Is Peloton a Bicycle Manufacturer or a Software Company?
Is Uber a taxi service or a software company? Is Domino’s a pizza provider or a software company?
Peloton, Uber, and Domino’s have leveraged increasing connectivity, combined with an explosion of digitized information and declining computer costs, to rethink their products, services and business models. Peloton offers cycling classes for their stationary exercise bikes with live rides streamlined directly to customers’ homes. Uber has digitized all aspects of reservations tracking, billing, customer service, driver performance, and ratings. Domino’s allows customers to track their pizza from order to delivery.
Hilti, a construction tools company, now provides tool services to construction sites as needed based on an algorithm’s determination of evolving needs. Littler, a global employment and labor law firm, provides clients with dashboards for tracking discrimination charges filed with the Equal Employment Opportunity Commission. The dashboards provide data-driven insights to proactively address business risks. Philips evolved its business model from health device manufacturer to HealthSuite, a digital platform supplier to capture and integrate consumer and patient information using its devices. Philips continues to expand its ecosystem to better compete in its new business. These companies continue to transform their businesses leveraging digital capabilities.
Several common denominators distinguish these companies from others. First, they start with their customers, exploring how they live and work as well as their unmet (and in some cases unrecognized) needs that the company can fulfill by collecting and integrating data, analytics, technology advances, and artificial intelligence.
Second, these companies recognize that software can lead to their future competitive advantage. They ask, “How can digital technology remove traditional constraints and expand the boundaries of the possible to reinvent customer experiences, operations, and business models?” They think digital. They develop digital assets and capabilities that can be reused and recombined internally and externally. McDonald’s, for example, introduced its omnichannel ordering and meal delivery service initiative that enables scale and agility while offering a consistent customer experience across all interaction channels. McDonald’s serves more than 64 million customers every day and, during peak times, it processes anywhere between 250 to 500 thousand orders per hour chain wide. Each order, no matter where it is placed, goes to a cloud service custom built on AWS infrastructure, where it is evaluated and routed to the correct restaurant. McDonald’s claims to be able to enter a new market in 24 hours by reusing its digital capability.
Third, these companies regard digitally enabled business transformation as multi-dimensional. Of course, digital technologies are essential. Specifically, data – and lots of it – are needed to support fast-cycle decision making and actions across business and functional silos. Data sources may vary (from data created internally, often through sensors, as part of doing business and from data created externally by other companies as part of their doing business). Cloud-based computing allows for storage of large quantities of data as well as access and data mining.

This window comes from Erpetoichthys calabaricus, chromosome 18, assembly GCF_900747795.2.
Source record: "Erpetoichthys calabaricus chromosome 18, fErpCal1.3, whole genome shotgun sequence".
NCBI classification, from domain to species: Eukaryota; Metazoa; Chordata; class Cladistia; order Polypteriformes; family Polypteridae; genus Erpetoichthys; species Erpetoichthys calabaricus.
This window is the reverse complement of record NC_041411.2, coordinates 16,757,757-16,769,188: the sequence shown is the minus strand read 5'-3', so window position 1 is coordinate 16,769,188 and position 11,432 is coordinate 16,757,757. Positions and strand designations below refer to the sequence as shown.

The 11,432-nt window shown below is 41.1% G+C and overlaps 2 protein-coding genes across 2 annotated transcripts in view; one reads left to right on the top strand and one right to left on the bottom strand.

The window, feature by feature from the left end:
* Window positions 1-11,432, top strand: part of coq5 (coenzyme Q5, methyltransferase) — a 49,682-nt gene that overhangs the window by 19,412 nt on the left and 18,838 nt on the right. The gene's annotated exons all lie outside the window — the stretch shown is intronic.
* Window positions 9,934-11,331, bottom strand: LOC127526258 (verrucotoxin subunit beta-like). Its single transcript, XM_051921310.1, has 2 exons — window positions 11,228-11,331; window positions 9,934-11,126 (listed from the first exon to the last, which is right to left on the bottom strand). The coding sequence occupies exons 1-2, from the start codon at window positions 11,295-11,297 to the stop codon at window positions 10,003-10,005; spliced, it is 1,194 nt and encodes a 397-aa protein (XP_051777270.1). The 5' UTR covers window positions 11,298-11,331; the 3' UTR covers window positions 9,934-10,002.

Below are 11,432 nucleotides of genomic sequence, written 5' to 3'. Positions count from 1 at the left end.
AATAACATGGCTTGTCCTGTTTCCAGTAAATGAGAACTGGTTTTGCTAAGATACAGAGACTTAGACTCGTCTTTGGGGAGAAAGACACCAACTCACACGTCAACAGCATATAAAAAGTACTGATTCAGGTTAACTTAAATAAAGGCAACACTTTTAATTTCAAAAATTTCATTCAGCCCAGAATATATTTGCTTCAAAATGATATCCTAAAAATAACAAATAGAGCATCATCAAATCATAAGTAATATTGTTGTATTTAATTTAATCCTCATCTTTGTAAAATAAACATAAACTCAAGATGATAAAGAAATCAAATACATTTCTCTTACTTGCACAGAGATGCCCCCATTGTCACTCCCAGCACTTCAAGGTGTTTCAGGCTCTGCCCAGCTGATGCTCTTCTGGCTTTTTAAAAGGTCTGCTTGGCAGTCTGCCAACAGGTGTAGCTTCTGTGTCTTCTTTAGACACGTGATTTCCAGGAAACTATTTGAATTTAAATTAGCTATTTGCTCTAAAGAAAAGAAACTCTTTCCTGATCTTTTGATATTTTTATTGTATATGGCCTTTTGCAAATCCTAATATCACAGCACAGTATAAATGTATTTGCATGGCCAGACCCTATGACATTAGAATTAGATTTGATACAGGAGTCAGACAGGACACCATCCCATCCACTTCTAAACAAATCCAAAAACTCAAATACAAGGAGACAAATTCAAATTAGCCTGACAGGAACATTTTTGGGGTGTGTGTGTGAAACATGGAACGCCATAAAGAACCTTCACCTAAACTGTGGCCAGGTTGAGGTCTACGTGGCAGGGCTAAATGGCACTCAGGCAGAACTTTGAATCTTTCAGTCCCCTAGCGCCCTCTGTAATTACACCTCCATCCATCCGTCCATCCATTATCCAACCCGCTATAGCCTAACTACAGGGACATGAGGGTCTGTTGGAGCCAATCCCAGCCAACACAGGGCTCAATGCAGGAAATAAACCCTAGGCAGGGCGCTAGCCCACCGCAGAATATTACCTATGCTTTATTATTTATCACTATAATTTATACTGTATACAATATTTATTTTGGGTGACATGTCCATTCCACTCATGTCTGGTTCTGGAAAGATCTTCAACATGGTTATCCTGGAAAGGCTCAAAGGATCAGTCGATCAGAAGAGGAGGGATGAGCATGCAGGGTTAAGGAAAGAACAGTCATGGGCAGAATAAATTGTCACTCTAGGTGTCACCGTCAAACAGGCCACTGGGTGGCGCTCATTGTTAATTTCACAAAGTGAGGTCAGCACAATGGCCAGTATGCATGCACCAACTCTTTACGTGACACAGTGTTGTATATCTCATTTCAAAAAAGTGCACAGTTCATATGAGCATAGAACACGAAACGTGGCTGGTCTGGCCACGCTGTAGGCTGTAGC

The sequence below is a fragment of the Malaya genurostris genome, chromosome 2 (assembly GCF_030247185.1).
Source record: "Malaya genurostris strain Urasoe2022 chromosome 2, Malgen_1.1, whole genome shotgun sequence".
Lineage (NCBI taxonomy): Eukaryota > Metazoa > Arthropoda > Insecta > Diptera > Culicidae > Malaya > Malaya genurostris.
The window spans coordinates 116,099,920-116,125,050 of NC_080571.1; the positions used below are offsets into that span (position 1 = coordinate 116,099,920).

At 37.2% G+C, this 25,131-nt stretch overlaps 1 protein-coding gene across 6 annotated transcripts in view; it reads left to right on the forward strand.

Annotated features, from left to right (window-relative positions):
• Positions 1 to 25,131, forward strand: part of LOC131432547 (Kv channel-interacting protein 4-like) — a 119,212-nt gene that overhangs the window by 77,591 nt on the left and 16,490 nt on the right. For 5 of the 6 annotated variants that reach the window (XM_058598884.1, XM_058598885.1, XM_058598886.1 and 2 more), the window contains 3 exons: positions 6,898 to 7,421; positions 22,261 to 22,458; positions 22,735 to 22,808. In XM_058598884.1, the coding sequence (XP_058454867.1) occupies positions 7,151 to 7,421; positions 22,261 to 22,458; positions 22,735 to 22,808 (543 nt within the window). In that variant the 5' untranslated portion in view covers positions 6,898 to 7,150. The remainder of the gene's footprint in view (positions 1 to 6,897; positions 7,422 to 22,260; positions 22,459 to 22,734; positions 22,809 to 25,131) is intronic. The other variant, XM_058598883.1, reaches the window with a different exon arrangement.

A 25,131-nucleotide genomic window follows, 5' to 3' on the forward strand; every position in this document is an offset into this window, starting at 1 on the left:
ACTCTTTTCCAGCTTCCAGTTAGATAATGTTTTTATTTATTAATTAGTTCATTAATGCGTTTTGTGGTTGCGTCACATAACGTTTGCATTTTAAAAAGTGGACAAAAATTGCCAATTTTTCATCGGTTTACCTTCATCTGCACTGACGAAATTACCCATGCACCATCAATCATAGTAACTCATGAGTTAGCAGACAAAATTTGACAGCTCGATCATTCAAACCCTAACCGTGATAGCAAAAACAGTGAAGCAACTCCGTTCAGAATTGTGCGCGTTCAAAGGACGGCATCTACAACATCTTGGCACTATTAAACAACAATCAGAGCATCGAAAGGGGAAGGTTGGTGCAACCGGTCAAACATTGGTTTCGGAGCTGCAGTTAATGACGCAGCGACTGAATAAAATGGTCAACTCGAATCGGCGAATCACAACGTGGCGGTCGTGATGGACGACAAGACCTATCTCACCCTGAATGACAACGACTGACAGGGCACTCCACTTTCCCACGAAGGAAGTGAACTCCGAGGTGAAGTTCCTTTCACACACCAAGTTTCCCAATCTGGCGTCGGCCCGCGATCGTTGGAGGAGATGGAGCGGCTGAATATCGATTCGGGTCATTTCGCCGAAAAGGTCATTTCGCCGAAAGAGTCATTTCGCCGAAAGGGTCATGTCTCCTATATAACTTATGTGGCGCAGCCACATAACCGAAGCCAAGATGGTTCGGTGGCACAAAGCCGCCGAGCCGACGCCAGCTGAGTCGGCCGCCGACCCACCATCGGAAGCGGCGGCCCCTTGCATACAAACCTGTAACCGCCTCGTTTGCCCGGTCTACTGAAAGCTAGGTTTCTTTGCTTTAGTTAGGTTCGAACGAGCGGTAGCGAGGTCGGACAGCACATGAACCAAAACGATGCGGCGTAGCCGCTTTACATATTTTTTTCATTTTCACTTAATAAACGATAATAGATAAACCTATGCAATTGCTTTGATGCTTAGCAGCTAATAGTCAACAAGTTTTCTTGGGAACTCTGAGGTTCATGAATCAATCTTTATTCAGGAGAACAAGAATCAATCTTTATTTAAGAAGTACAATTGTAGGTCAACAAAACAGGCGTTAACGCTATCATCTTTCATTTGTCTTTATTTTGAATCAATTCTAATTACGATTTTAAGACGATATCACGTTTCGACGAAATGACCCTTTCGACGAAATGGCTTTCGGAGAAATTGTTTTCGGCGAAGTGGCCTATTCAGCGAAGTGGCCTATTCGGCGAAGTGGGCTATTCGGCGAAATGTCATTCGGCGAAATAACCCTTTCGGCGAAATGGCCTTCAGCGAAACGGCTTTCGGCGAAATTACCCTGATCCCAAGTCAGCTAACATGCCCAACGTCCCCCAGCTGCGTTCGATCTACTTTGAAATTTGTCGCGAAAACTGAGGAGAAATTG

However, leveraging enabling technology is relatively straightforward compared with the changes needed to the company’s structure, culture, leadership, and capabilities.
No structure has been confirmed as ideal to best support digitally enabled business transformation, but structures that allow for greater flexibility seem to work best. It’s unrealistic to expect large companies to abandon hierarchies that serve them well in so many respects even though transformation often crosses functional and business unit boundaries. Cross-functional teams that can form and then disband as needed have been touted as a means of gaining flexibility and agility within a hierarchical structure. But if hierarchy abandonment or modification can be considered, Haier, the Chinese manufacturing company that is the world’s largest appliance maker with revenue of $35 billion, can serve as a positive example. Its structure is comprised of about 4,000 micro enterprises, creating an environment in which everyone is directly accountable to customers, employees are energetic entrepreneurs, and an open ecosystem of users, inventors, and partners replaces formal hierarchy.
Haier represents a different culture. And culture may be the hardest organizational element to change. Yet a culture characterized by agility, experimentation, and responsiveness is essential for digitally enabled business transformation. In such a culture, leaders encourage experimentation and ask questions that encourage people to explore how digital technologies can remove traditional constraints and expand the boundaries of the possible to reinvent customer experiences, operations, and business models. Leaders also recognize that staff with different capabilities may be needed either in-house or through external sources. Those capabilities include data acquisition and modelling, analytics, and design thinking.